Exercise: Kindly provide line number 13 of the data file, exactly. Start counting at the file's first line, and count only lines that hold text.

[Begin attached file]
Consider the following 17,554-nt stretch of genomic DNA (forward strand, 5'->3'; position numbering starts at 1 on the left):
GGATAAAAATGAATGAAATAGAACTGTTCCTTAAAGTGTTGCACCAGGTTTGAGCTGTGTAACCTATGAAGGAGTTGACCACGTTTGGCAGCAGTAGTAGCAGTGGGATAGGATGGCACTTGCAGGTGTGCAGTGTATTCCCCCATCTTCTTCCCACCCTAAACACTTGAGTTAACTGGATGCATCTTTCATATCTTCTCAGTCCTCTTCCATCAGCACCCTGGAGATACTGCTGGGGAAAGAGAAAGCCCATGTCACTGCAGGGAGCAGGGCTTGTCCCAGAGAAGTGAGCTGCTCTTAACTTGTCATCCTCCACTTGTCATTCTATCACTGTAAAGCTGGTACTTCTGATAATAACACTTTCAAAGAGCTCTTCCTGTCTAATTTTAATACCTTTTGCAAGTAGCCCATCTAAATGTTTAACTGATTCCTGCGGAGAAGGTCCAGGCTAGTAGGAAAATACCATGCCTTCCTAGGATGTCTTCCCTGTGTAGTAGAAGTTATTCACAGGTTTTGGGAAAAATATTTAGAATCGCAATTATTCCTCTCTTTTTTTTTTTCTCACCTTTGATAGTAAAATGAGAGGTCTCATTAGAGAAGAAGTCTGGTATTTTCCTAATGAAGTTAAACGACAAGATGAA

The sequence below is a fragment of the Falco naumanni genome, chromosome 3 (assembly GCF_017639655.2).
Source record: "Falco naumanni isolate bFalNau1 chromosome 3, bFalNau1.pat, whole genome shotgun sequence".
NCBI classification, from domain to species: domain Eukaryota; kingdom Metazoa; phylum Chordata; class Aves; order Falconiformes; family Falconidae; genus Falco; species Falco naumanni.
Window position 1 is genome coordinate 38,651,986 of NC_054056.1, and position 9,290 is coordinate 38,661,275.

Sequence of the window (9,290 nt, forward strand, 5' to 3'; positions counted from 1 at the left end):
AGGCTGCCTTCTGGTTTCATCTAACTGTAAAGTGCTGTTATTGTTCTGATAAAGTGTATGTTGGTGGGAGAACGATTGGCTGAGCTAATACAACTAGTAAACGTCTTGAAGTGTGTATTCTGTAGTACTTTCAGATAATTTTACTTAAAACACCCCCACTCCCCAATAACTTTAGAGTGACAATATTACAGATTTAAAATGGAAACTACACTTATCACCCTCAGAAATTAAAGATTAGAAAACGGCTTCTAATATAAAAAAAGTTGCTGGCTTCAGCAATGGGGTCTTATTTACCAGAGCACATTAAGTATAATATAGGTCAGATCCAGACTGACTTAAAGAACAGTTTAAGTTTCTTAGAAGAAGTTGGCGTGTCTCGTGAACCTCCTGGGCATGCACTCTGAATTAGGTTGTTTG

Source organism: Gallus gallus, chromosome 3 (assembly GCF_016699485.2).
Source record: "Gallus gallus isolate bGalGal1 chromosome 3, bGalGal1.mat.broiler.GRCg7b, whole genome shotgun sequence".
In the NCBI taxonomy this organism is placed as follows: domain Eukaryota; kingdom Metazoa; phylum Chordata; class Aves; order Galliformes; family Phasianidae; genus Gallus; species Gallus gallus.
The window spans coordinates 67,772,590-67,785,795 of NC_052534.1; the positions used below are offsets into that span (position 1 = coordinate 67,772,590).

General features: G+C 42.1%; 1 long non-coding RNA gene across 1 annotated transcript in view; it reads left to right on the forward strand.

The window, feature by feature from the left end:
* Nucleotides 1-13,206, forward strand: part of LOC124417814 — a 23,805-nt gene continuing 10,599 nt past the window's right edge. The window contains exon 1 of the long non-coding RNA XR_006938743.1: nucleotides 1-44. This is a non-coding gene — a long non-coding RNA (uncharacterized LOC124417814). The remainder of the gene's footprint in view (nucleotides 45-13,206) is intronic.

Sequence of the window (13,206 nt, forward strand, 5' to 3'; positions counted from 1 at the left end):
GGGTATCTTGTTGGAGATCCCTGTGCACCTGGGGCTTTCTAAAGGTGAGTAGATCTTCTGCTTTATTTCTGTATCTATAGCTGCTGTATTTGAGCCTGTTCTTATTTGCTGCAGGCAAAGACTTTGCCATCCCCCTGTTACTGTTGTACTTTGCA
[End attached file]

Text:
General features: G+C 42.1%; 1 long non-coding RNA gene across 1 annotated transcript in view; it reads left to right on the forward strand.